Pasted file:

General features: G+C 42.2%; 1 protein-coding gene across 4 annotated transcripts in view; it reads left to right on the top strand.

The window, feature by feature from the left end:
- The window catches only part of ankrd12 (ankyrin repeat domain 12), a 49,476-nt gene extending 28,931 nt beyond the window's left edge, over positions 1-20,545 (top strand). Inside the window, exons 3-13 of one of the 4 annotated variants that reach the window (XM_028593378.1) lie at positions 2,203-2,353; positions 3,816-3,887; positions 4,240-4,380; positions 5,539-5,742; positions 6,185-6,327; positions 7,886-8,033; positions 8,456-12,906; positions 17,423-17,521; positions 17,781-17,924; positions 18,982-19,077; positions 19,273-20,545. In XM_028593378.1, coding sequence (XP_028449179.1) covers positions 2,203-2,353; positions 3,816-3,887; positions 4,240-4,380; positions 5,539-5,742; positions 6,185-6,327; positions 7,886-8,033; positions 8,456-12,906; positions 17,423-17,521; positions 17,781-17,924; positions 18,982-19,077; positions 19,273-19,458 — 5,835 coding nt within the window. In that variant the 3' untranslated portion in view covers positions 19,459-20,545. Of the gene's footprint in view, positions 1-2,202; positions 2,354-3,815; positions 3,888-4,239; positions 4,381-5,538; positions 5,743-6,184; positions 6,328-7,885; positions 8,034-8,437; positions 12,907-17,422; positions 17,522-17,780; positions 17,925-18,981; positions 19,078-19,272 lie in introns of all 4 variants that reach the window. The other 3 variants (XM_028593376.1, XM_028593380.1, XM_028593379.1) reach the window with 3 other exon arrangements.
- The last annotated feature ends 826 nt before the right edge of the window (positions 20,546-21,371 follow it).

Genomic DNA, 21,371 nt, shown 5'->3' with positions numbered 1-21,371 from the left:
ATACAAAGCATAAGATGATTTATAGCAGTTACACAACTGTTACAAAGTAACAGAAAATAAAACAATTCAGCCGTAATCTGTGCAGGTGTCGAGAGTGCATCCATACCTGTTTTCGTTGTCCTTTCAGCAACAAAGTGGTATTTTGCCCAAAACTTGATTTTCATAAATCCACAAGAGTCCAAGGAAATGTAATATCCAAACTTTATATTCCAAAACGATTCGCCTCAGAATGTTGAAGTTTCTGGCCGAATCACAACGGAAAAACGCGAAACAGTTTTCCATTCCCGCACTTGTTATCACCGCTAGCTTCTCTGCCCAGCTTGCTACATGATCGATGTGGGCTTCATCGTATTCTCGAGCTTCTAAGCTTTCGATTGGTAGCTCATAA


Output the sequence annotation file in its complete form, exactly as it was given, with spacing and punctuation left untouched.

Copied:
General features: G+C 42.2%; 1 protein-coding gene across 4 annotated transcripts in view; it reads left to right on the top strand.

The window, feature by feature from the left end:
- The window catches only part of ankrd12 (ankyrin repeat domain 12), a 49,476-nt gene extending 28,931 nt beyond the window's left edge, over positions 1-20,545 (top strand). Inside the window, exons 3-13 of one of the 4 annotated variants that reach the window (XM_028593378.1) lie at positions 2,203-2,353; positions 3,816-3,887; positions 4,240-4,380; positions 5,539-5,742; positions 6,185-6,327; positions 7,886-8,033; positions 8,456-12,906; positions 17,423-17,521; positions 17,781-17,924; positions 18,982-19,077; positions 19,273-20,545. In XM_028593378.1, coding sequence (XP_028449179.1) covers positions 2,203-2,353; positions 3,816-3,887; positions 4,240-4,380; positions 5,539-5,742; positions 6,185-6,327; positions 7,886-8,033; positions 8,456-12,906; positions 17,423-17,521; positions 17,781-17,924; positions 18,982-19,077; positions 19,273-19,458 — 5,835 coding nt within the window. In that variant the 3' untranslated portion in view covers positions 19,459-20,545. Of the gene's footprint in view, positions 1-2,202; positions 2,354-3,815; positions 3,888-4,239; positions 4,381-5,538; positions 5,743-6,184; positions 6,328-7,885; positions 8,034-8,437; positions 12,907-17,422; positions 17,522-17,780; positions 17,925-18,981; positions 19,078-19,272 lie in introns of all 4 variants that reach the window. The other 3 variants (XM_028593376.1, XM_028593380.1, XM_028593379.1) reach the window with 3 other exon arrangements.
- The last annotated feature ends 826 nt before the right edge of the window (positions 20,546-21,371 follow it).

Genomic DNA, 21,371 nt, shown 5'->3' with positions numbered 1-21,371 from the left:
ATACAAAGCATAAGATGATTTATAGCAGTTACACAACTGTTACAAAGTAACAGAAAATAAAACAATTCAGCCGTAATCTGTGCAGGTGTCGAGAGTGCATCCATACCTGTTTTCGTTGTCCTTTCAGCAACAAAGTGGTATTTTGCCCAAAACTTGATTTTCATAAATCCACAAGAGTCCAAGGAAATGTAATATCCAAACTTTATATTCCAAAACGATTCGCCTCAGAATGTTGAAGTTTCTGGCCGAATCACAACGGAAAAACGCGAAACAGTTTTCCATTCCCGCACTTGTTATCACCGCTAGCTTCTCTGCCCAGCTTGCTACATGATCGATGTGGGCTTCATCGTATTCTCGAGCTTCTAAGCTTTCGATTGGTAGCTCATAA